Endometriosis Causes Symptoms & Treatment
Endometriosis is a common gynecological condition affecting approximately two to 10 percent of American women of childbearing age. While some women do not have any symptoms, others experience ongoing pain. It is also a factor in infertility - 30 to 40 percent of women with the condition have difficulty conceiving a child.
Serving communities throughout Greater Boston, the gynecologic surgeons at Newton-Wellesley Hospital’s Minimally Invasive Gynecological Surgery (MIGS) can provide patients with screenings and treatment for Endometriosis, which may range from medication to surgery.
To learn more about Endometriosis causes, symptoms and treatment options, continue reading. If you would like to arrange for a consultation and evaluation with one of our surgeons contact MIGS today.
- What is endometriosis?
- What are the different stages of endometriosis?
- Where is endometriosis often found?
- What are symptoms of endometriosis?
- How is endometriosis related to infertility?
- What causes endometriosis?
- Who is at risk for developing endometriosis?
- How is endometriosis diagnosed?
- What is the treatment for endometriosis?
- What can be done to ease the pain of endometriosis?
- Animated Procedure Video
What is endometriosis?
The name comes from the word "endometrium," which is the tissue that lines the uterus. During a woman's regular menstrual cycle, this tissue builds up and is shed if she does not become pregnant.
Women with endometriosis develop tissue that looks and acts like endometrial tissue. But it is located outside the uterus, usually on other reproductive organs inside the pelvis or in the abdominal cavity. Each month, this misplaced tissue responds to the hormonal changes of the menstrual cycle by building up and breaking down just as the endometrium does, resulting in small amounts of internal bleeding.
Unlike menstrual fluid from the uterus which is shed by the body, blood from the misplaced tissue has nowhere to go, resulting in the tissues surrounding the endometriosis becoming inflamed or swollen. This process can produce scar tissue around the area which may develop into lesions or growths.
In some cases, particularly when an ovary is involved, the blood can become embedded in the tissue where it is located, forming blood blisters that may become surrounded by a fibrous cyst.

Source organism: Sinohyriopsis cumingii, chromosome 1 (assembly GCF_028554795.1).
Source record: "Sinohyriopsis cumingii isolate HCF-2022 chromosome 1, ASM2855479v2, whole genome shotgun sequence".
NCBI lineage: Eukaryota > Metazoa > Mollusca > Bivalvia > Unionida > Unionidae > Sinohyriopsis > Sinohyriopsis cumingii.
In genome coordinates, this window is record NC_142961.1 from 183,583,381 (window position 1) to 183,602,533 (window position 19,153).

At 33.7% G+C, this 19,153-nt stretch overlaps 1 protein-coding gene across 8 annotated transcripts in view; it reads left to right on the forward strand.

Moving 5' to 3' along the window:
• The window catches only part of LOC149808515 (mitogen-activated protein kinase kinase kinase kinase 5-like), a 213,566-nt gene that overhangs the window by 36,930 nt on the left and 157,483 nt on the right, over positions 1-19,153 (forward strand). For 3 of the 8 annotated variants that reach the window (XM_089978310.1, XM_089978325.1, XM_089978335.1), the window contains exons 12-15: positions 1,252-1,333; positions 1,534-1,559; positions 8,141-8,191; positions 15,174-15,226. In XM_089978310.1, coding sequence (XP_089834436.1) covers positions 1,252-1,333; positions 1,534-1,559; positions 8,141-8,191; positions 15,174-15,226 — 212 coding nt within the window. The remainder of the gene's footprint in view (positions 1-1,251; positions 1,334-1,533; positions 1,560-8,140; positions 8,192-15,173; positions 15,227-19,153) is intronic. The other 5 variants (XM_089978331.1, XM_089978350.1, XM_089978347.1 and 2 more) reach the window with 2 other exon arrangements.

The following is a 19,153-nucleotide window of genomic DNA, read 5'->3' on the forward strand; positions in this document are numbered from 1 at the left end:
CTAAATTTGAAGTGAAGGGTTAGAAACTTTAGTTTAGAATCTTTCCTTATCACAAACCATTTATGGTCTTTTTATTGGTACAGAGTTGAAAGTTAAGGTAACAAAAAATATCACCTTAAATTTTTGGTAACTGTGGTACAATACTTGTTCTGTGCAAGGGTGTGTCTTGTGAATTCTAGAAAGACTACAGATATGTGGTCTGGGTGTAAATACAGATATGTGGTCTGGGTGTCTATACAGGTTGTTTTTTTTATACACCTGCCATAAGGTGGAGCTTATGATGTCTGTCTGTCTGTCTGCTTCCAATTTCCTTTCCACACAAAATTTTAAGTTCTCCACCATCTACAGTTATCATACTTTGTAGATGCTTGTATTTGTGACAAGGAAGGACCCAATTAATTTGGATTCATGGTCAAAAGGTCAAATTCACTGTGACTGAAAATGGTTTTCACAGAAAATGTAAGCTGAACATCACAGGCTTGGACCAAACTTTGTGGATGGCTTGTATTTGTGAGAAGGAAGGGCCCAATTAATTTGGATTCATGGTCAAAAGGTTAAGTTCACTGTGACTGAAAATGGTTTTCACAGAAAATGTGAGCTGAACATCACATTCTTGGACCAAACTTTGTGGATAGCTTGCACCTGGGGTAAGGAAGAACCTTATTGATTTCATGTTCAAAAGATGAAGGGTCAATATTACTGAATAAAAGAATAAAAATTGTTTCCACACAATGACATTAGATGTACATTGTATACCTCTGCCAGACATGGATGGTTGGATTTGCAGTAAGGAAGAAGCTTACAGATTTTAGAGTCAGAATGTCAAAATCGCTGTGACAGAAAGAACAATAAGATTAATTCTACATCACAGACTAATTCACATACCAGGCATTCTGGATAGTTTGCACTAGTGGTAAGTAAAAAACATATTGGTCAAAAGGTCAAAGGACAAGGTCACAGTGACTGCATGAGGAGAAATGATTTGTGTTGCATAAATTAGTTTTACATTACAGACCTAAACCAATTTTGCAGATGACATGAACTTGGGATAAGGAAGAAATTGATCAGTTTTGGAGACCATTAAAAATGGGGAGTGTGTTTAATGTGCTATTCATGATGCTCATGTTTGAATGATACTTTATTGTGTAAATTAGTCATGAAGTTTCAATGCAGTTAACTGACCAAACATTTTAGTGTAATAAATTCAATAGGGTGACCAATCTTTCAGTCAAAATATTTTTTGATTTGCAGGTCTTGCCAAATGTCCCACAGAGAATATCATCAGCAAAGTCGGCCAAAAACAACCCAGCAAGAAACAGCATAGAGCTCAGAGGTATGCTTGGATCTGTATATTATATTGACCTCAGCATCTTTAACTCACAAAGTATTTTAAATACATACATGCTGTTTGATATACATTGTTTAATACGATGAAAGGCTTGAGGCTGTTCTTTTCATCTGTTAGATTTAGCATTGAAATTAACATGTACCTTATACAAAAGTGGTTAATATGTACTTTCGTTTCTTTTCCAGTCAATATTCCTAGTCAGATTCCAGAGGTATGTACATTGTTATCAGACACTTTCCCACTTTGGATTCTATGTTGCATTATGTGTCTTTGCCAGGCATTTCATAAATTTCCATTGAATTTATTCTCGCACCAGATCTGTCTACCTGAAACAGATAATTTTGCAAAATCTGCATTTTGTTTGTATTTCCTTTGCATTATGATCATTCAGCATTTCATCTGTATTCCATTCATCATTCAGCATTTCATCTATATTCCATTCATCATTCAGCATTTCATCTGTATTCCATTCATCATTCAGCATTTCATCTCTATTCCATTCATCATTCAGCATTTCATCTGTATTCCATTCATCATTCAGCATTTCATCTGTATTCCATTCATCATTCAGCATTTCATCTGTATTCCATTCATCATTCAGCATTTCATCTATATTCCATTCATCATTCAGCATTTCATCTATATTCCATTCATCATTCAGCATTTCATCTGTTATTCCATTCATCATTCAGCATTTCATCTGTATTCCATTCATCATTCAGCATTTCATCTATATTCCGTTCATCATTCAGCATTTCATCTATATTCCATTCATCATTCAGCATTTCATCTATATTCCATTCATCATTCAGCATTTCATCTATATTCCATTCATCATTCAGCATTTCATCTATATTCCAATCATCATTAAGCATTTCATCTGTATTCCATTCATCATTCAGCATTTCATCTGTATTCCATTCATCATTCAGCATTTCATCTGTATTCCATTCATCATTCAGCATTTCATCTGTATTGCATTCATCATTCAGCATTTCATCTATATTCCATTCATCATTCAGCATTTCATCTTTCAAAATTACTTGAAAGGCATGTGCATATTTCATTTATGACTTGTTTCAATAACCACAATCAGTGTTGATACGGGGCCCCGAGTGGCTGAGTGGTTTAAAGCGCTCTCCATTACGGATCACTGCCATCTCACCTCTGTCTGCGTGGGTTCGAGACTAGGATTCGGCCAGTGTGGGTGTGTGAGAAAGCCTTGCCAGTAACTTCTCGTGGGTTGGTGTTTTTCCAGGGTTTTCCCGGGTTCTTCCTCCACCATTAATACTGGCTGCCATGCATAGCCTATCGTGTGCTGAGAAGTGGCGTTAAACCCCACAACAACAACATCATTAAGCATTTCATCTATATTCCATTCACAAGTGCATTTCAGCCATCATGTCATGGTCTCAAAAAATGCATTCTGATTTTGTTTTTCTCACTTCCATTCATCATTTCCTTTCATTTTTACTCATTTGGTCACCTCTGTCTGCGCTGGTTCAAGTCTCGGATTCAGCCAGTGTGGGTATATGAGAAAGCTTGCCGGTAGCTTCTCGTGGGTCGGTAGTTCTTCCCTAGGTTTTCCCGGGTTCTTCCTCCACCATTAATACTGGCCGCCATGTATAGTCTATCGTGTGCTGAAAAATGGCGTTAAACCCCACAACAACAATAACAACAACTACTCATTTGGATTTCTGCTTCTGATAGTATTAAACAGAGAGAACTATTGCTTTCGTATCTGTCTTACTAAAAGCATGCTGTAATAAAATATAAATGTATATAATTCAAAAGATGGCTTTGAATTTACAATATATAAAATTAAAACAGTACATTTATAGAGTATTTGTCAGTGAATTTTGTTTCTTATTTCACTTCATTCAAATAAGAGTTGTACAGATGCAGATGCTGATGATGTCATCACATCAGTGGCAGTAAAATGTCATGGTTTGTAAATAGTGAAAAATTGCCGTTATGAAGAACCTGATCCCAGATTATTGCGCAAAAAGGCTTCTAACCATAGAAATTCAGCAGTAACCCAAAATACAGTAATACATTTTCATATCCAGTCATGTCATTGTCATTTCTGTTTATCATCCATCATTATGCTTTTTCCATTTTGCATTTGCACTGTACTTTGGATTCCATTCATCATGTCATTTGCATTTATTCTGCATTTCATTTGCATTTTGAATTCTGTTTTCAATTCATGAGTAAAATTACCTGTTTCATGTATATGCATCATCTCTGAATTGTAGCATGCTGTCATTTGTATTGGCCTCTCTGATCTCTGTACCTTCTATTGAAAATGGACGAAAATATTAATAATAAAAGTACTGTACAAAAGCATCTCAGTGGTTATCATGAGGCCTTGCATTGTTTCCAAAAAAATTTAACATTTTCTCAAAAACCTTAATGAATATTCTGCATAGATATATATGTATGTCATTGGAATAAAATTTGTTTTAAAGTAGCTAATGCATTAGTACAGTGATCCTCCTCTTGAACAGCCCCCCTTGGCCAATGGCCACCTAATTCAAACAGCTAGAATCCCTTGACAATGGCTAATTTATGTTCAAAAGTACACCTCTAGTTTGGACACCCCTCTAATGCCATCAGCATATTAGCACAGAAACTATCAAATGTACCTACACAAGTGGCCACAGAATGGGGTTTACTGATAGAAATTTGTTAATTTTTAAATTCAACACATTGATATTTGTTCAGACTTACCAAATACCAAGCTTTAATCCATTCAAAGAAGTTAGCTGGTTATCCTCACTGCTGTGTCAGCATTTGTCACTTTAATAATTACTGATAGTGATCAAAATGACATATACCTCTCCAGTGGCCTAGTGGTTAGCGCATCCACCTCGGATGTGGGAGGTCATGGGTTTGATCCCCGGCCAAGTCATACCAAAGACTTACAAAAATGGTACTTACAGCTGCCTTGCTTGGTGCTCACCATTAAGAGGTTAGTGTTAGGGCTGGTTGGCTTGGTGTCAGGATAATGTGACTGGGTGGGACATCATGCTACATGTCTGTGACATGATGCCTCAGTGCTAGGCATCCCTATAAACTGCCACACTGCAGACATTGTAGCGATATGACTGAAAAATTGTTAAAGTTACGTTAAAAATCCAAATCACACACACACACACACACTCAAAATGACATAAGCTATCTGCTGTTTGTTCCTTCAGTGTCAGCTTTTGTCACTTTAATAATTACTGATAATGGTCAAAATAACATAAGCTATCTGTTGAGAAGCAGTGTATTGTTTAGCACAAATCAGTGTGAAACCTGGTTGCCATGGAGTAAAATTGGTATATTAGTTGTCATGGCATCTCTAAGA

What are the different stages of endometriosis?
A staging system has been developed by the American Society of Reproductive Medicine (formerly the American Fertility Society). The stages are classified by level of severity and are listed as the following:
- Stage I: minimal
- Stage II: mild
- Stage III: moderate
- Stage IV: severe
The stage of endometriosis is based on the location, amount, depth, and size of the endometrial implants. Specific criteria include:
- the extent of the spread of the implants
- the involvement of pelvic structures in the disease
- the extent of pelvic adhesions
- the blockage of the fallopian tubes
The stage of the endometriosis does not necessarily reflect the level of pain experienced, risk of infertility, or symptoms present. For example, it is possible for a woman in Stage I to be in tremendous pain, while a woman in Stage IV may be asymptomatic.
In addition, women with impaired fertility who receive treatment during the first two stages of the disease have the greatest chance of regaining their ability to become pregnant following treatment.
Where is endometriosis often found?
Endometriosis can be found throughout the pelvis, including:
- the fallopian tubes
- ligaments that support the uterus
- the internal area between the vagina and rectum
- outer surface of the uterus
- in the lining of the pelvic cavity
Occasionally, the implants are found in other places, such as:
- abdominal surgery scars
- pain, especially excessive menstrual cramps which may be felt in the abdomen or lower back
- pain during intercourse
- abnormal or heavy menstrual flow
- painful urination during menstrual periods
- painful bowel movements during menstrual periods
- other gastrointestinal problems (i.e., diarrhea, constipation, and/or nausea)
It is important to note that the amount of pain a woman experiences is not necessarily related to the severity of the disease - some women with severe endometriosis may experience no pain, while others with a milder form of the disease may have severe pain or other symptoms.
How is endometriosis related to infertility?